Part 2 – Project 2: Exercise 2

Can you think of any more examples of character archetypes? Have a think about it and then do some research to see if you’re on the right lines and to find out more.

From the previous section, we are already told about the mentor, sidekick, and shapeshifter.

My list also contained the hero, villain, protector, love interest, and the fool/idiot/comedy character.

In ‘The Writer’s Journey’, Vogler details ‘The Most Common and Useful Archetypes’ as:

Hero: The protagonist, or central character.
Mentor: Provides motivation, insights, and training for the hero. Helps alleviate doubts and fears. In a story, the mentor may not be a a physical person.
Threshold Guardian: Protects the ‘special world’ and it’s secrets. May provide essential tests and obstacles that the hero must bypass. Can be a person, animal, natural phenomena, or other item standing in the hero’s way.
Herald: Issues challenges and announces the coming of change. Often appears at the start of the journey to present the challenge and get the story started. May be a character, a news flash, a letter, a dream, or a vision.
Shapeshifter: Change appearance or mood, and are difficult for the hero and audience to pin down. They may mislead the hero, and their loyalty is often in question.
Shadow: Can symbolise our darkest desires, untapped resources, rejected qualities, or greatest fears and phobias. May not be all bad as the shadow could be positive qualities that have been hidden for some reason. The enemy/villain often wears the shadow mask, or it may be a suppressed inner demon that needs to be accepted or purged.
Ally: Can serve a variety of functions such as companion, conscience, comic relief, messenger, scout, or confidant. Allies do mundane tasks, but help add extra dimension to the hero’s personality.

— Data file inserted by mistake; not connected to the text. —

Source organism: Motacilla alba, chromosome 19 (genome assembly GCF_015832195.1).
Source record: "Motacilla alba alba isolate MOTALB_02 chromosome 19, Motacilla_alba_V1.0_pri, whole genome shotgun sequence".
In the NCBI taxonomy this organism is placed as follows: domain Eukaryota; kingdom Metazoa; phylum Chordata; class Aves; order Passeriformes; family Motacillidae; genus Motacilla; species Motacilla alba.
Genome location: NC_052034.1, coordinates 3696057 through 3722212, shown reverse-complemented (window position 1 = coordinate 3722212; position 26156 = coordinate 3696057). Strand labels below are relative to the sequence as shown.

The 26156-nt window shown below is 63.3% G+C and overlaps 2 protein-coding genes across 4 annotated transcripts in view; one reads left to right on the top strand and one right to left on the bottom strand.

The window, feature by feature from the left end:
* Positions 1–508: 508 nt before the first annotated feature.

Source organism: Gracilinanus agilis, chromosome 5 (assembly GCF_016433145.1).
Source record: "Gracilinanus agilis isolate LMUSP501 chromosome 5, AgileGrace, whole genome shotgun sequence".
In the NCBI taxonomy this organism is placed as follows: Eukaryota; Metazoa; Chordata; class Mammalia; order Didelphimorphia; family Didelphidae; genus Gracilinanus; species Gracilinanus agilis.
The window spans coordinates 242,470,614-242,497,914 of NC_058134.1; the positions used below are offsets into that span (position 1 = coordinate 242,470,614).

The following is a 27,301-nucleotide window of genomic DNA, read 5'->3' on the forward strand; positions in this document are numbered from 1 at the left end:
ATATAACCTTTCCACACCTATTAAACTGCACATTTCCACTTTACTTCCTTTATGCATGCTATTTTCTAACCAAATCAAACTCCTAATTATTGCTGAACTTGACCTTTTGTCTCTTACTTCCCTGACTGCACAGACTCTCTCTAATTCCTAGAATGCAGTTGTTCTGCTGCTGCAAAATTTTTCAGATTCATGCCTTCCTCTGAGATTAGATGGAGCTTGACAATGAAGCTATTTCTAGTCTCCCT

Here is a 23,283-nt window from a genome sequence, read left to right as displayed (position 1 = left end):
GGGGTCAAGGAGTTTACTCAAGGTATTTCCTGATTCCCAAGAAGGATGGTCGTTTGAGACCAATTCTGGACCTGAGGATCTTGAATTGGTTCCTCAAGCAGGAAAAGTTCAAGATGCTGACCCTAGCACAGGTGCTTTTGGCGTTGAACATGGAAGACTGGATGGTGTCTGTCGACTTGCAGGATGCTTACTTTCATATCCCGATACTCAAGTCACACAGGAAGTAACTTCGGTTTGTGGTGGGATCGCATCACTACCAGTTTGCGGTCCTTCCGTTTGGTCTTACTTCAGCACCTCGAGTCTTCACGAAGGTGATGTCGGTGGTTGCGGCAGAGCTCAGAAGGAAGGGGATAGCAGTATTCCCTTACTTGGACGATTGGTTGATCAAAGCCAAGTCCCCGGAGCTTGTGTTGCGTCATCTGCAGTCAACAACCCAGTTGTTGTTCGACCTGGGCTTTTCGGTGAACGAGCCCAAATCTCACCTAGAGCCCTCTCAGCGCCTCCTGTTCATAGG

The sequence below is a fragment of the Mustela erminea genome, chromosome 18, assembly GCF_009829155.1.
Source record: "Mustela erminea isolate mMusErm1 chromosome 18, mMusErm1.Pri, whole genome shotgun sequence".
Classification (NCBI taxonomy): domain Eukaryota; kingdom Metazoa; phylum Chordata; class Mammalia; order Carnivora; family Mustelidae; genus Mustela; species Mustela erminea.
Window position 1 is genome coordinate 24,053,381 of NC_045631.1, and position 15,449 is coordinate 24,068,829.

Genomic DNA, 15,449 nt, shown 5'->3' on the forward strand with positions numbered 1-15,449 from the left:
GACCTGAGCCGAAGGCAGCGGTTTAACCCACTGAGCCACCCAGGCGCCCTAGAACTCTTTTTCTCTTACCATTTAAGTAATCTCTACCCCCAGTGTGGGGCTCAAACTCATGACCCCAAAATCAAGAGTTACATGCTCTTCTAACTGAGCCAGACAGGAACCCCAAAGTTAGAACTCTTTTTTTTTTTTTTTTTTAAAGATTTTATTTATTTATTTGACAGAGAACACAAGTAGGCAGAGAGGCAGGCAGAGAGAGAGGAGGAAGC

Trickster: All the characters in stories who are primarily clowns or funny sidekicks embody this archetype. The trickster loves to disrupt the status quo.

When you’ve identified a list of archetypes, try and come up with an example for each from an existing story. What function does the archetype play in that story, either psychologically or dramatically?

I am going to take the eight archetypes above and use them to examine the characters in The Lord of the Rings.

Hero: Frodo Baggins – ‘The Ringbearer’
Mentor: I would say both Gandolf and Aragorn embody the mentors in the story. In many archetype models there is a character described as a sage, a magician, or a wise old man/woman, and Gandalf is the obvious candidate. When Gandalf disappears at various points in the story, Aragorn takes on the role as guide and teacher to Frodo and his friends.
Threshold Guardian: There are many obstacles and challenges faced in the LOTR stories, starting with the race to get to the Bucklebury Ferry and cross the river to reach Bree, where Frodo is supposed to meet Gandalf. The main threshold guardian though is Saruman, who has produced an army of orcs to stop Frodo. Gollum could also be said to to be a threshold guardian as he leads Frodo and Sam into the spider’s lair in order to prevent them from completing their mission of destroying the ring.
Herald: Gandalf is the one who realises what Bilbo’s ring is, and the one who sets Frodo out on his journey, therefore heralding the start of the adventure.
Shapeshifter: I see three shapeshifters within the story. In the The Fellowship of the Ring, Boromir pledges himself to protect Frodo, but at the same, he is unable to resist the call of the ring and there is a moment when you wonder where his loyalty lies. Gollum is another shapeshifter. He is consumed by the ring, but his original persona – Sméagol – still makes an appearance at times, so he is truly shifting from one personality to the other. The third character who expresses shapeshifter energy is Aragorn. At the start of the story he is just a ‘ranger’, although it is clear he is much more than that. By the very end, he takes his rightful place as ‘King of Gondor’.
Shadow: The overall shadow is Sauron, but his shadow energy is expressed in different ways. Through Frodo, it is shown by his increasing battle with the temptation to give in to the power of the ring.
Trickster: Merry and Pippin take on the most comedic roles in the story, but Gimli the dwarf also adds some comic relief to the proceedings.
Ally: Frodo’s allies are mainly the eight other members of the fellowship, but his biggest ally from start to finish is his friend and gardener, Sam, who eventually helps him destroy the ring and complete the mission.

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